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Breast Cancer Survivor Mark Martin & Dr. Dasha Fielder

Since males also have breast tissue, they can develop breast cancer. However, breast cancer is far less common in males than females because their breast duct cells are less developed and are not constantly exposed to the tumour-promoting effects of female hormones.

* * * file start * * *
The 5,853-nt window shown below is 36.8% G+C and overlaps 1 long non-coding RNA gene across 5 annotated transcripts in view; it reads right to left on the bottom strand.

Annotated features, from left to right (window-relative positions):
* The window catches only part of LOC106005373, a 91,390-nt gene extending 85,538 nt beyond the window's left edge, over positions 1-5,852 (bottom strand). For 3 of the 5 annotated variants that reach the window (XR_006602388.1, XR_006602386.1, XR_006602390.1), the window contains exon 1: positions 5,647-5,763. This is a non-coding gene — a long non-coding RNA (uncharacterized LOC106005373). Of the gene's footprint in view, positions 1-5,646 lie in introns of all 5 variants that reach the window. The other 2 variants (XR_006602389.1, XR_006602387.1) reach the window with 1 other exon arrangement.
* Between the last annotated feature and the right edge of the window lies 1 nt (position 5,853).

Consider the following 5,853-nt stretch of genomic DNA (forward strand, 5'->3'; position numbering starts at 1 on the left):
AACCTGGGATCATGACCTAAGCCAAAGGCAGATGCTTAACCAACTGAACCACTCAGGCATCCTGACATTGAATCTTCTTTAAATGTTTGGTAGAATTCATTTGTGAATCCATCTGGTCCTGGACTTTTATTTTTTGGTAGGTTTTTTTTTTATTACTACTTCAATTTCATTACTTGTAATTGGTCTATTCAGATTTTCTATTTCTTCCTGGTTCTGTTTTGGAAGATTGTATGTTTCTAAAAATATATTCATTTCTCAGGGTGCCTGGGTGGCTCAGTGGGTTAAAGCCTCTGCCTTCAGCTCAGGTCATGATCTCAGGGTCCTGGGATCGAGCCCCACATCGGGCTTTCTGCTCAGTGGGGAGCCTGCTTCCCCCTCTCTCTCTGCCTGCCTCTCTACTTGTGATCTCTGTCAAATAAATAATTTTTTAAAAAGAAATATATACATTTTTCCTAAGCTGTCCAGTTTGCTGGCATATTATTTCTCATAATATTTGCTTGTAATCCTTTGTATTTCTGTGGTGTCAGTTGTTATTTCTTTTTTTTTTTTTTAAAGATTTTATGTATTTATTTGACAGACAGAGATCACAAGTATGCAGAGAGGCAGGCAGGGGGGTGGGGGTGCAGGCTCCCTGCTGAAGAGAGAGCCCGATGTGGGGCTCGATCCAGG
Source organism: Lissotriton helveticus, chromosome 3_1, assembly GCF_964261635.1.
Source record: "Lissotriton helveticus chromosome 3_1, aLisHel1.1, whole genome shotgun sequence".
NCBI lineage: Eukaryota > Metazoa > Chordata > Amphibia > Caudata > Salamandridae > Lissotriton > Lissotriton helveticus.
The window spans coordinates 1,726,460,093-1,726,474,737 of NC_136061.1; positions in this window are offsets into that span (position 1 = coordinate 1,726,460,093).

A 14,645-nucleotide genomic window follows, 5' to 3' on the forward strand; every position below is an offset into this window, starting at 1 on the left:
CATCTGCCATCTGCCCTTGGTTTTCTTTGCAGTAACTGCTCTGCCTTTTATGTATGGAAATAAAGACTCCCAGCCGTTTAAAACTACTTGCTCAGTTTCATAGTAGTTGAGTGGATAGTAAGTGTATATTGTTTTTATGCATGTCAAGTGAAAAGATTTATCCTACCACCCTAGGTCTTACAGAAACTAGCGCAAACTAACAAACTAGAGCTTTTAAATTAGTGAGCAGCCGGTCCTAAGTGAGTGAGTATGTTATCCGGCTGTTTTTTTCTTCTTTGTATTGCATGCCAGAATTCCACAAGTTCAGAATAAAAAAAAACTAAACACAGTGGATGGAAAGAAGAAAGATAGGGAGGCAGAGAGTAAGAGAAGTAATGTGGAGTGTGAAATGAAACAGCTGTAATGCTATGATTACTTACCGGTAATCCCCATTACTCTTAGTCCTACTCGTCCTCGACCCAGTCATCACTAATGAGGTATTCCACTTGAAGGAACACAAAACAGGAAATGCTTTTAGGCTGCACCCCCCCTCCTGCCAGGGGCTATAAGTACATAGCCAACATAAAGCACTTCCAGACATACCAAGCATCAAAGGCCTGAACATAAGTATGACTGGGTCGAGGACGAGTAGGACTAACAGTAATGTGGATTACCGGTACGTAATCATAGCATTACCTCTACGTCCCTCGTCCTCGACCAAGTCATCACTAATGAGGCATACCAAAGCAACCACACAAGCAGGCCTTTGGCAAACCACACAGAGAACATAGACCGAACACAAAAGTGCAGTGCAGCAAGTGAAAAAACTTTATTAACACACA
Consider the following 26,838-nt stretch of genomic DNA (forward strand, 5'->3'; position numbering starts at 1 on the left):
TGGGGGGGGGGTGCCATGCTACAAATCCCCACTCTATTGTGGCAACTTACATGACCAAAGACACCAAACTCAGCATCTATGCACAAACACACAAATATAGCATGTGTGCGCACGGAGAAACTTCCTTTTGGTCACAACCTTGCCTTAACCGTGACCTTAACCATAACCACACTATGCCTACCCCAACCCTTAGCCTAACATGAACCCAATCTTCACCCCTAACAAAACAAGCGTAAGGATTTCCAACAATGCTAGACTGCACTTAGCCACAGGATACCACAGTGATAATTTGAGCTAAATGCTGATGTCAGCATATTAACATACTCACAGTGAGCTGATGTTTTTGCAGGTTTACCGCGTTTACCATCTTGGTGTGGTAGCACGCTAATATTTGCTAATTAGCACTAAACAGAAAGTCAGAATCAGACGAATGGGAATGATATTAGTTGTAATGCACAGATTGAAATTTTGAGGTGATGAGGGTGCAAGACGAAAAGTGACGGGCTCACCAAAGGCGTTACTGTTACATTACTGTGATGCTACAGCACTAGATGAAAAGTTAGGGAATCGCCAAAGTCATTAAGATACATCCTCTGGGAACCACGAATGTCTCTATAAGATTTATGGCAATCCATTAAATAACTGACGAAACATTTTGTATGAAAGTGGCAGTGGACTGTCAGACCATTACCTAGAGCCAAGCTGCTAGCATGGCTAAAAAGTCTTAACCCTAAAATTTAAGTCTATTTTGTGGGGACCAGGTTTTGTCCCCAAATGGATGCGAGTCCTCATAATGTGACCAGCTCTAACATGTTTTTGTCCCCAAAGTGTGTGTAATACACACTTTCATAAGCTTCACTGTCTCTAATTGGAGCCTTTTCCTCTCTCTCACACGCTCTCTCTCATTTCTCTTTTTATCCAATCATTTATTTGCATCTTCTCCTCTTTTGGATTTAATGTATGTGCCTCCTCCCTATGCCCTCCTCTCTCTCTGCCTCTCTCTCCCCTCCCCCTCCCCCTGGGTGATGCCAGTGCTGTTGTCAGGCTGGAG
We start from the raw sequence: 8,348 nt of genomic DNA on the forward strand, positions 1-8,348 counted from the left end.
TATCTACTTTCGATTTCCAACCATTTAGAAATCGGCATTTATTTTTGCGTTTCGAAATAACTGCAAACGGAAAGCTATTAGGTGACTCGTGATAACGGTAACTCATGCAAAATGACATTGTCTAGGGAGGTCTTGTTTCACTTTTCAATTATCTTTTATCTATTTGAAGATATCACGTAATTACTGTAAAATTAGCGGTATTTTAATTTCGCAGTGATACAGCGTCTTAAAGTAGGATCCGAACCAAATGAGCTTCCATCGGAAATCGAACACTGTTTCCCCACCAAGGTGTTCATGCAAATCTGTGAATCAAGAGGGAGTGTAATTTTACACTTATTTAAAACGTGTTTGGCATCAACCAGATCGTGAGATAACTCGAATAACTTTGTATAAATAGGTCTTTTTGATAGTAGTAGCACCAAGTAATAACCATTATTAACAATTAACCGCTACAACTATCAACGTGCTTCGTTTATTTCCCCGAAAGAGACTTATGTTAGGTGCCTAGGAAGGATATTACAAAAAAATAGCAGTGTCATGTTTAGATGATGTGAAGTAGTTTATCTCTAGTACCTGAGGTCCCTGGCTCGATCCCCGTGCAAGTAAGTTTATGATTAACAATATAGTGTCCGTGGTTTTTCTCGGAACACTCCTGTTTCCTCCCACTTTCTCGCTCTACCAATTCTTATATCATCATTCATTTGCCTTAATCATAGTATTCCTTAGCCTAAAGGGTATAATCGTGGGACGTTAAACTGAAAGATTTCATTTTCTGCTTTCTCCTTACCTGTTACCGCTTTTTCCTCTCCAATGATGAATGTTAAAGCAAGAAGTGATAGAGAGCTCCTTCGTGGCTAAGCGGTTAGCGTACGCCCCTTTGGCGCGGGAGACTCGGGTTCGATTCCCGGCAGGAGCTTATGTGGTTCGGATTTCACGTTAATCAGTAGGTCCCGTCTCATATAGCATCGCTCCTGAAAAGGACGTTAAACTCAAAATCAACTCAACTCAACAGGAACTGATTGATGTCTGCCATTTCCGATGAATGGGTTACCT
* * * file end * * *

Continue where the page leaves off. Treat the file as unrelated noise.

Men account for almost one per cent of breast cancer cases (140 diagnoses per year), with a female to male ratio of 120 to 1. These figures can mean that being a man diagnosed with what is usually considered a ‘woman’s disease’ can be lonely and sometimes feel embarrassing.

Dr Fielder was recently invited onto Studio 10 to discuss what men need to know to reduce their risk.

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